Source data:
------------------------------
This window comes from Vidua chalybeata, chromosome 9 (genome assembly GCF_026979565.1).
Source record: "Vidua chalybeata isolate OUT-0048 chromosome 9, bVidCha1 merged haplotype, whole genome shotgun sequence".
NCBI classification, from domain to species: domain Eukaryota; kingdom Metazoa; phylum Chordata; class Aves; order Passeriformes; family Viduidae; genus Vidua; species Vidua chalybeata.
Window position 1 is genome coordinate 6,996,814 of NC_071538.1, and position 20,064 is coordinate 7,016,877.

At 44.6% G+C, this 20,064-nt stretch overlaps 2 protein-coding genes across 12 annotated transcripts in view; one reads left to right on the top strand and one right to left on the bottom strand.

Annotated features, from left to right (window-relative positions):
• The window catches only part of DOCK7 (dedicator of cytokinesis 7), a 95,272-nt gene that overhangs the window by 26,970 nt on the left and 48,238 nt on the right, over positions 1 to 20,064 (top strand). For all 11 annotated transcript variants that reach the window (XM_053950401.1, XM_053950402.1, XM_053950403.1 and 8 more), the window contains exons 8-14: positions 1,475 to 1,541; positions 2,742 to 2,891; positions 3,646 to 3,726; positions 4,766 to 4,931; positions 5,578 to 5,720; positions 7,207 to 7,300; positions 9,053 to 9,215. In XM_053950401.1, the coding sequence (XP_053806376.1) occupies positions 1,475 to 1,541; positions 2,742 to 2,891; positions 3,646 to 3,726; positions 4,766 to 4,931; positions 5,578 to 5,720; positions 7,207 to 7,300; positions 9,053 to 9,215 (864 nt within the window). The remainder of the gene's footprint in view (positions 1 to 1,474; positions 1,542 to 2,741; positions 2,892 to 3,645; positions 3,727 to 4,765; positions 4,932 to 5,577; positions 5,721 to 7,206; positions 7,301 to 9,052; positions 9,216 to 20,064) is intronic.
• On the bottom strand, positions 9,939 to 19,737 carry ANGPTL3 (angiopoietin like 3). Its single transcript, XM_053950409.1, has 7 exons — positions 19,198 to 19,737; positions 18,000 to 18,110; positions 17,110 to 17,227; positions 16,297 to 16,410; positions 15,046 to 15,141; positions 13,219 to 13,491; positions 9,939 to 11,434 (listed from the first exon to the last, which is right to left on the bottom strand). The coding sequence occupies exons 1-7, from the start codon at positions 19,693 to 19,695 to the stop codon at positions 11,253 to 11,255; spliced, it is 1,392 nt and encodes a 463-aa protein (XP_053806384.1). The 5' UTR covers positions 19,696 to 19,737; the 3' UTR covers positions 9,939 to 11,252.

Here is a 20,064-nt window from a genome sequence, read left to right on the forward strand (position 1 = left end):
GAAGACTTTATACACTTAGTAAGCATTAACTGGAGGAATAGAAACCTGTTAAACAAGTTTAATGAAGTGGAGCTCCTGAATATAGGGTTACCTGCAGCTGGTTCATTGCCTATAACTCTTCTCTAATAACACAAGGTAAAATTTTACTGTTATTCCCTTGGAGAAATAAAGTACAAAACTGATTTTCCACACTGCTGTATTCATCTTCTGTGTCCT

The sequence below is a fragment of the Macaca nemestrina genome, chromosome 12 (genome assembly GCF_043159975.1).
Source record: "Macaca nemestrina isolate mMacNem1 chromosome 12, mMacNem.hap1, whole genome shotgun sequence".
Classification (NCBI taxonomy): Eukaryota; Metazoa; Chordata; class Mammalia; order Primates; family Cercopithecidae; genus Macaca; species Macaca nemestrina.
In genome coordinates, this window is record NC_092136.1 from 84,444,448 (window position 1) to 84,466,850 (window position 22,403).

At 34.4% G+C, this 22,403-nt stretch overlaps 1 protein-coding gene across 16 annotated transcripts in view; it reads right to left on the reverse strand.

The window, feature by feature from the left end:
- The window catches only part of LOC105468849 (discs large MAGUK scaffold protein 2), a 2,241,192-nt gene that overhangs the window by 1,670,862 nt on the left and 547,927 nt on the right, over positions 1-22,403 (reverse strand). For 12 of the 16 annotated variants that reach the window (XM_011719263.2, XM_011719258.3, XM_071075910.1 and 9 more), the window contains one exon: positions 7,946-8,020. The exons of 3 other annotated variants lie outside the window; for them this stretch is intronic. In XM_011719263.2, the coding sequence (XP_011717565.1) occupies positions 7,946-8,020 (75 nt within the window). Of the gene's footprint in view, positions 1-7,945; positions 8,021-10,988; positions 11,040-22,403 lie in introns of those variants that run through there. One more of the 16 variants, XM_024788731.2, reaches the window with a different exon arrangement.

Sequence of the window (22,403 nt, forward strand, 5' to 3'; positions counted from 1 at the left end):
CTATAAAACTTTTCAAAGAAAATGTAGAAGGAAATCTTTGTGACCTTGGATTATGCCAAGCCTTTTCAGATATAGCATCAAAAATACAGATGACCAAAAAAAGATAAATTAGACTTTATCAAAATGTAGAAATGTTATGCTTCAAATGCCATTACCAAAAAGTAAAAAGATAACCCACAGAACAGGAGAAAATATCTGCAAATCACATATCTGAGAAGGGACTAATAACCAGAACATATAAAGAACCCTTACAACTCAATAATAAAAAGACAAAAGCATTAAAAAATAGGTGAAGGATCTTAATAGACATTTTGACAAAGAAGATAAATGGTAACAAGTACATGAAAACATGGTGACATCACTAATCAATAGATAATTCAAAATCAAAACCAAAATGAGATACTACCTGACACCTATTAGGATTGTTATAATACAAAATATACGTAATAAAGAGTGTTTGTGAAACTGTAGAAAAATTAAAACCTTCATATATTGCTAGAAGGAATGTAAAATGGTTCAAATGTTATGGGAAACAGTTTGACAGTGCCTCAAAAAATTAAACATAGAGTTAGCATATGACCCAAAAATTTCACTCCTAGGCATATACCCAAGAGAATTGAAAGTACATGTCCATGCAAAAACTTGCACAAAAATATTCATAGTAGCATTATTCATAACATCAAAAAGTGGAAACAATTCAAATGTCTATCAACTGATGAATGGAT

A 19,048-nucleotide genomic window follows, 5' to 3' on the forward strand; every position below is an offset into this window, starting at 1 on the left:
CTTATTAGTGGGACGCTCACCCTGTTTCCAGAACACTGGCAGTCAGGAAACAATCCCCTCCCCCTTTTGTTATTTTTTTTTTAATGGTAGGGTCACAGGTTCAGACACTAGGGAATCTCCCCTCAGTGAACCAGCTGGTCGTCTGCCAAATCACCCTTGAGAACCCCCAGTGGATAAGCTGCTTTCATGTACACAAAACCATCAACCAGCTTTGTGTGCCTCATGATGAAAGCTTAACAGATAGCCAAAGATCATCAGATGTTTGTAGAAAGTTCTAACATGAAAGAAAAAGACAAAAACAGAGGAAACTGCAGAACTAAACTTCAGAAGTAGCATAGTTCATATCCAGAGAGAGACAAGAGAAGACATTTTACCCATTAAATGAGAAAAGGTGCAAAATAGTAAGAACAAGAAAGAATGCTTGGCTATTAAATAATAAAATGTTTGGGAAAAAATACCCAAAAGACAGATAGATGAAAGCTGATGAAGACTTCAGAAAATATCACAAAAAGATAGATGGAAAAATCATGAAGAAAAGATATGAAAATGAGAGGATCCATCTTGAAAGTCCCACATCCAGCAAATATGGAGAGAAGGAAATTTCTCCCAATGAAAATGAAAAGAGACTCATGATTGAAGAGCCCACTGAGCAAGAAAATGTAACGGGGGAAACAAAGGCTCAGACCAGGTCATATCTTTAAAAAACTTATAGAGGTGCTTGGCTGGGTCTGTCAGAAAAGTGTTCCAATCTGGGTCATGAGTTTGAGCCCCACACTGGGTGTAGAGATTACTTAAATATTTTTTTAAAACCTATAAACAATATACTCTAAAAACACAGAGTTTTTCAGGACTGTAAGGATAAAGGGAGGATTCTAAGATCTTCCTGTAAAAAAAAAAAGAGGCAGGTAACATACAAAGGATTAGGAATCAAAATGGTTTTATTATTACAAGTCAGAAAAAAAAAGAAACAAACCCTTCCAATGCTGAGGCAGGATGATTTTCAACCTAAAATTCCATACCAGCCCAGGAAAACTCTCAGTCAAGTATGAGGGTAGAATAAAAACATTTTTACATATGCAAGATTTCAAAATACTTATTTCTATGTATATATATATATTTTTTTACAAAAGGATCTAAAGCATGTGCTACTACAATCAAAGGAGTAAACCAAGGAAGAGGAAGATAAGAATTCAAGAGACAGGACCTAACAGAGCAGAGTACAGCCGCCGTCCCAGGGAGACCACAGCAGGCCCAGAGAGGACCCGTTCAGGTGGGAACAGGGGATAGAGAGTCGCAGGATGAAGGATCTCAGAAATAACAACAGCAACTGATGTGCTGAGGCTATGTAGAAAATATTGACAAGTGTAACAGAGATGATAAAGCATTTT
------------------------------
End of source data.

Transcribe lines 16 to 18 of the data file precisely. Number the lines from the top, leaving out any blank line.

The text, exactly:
The window, feature by feature from the left end:
- The window catches only part of LOC105468849 (discs large MAGUK scaffold protein 2), a 2,241,192-nt gene that overhangs the window by 1,670,862 nt on the left and 547,927 nt on the right, over positions 1-22,403 (reverse strand). For 12 of the 16 annotated variants that reach the window (XM_011719263.2, XM_011719258.3, XM_071075910.1 and 9 more), the window contains one exon: positions 7,946-8,020. The exons of 3 other annotated variants lie outside the window; for them this stretch is intronic. In XM_011719263.2, the coding sequence (XP_011717565.1) occupies positions 7,946-8,020 (75 nt within the window). Of the gene's footprint in view, positions 1-7,945; positions 8,021-10,988; positions 11,040-22,403 lie in introns of those variants that run through there. One more of the 16 variants, XM_024788731.2, reaches the window with a different exon arrangement.

Sequence of the window (22,403 nt, forward strand, 5' to 3'; positions counted from 1 at the left end):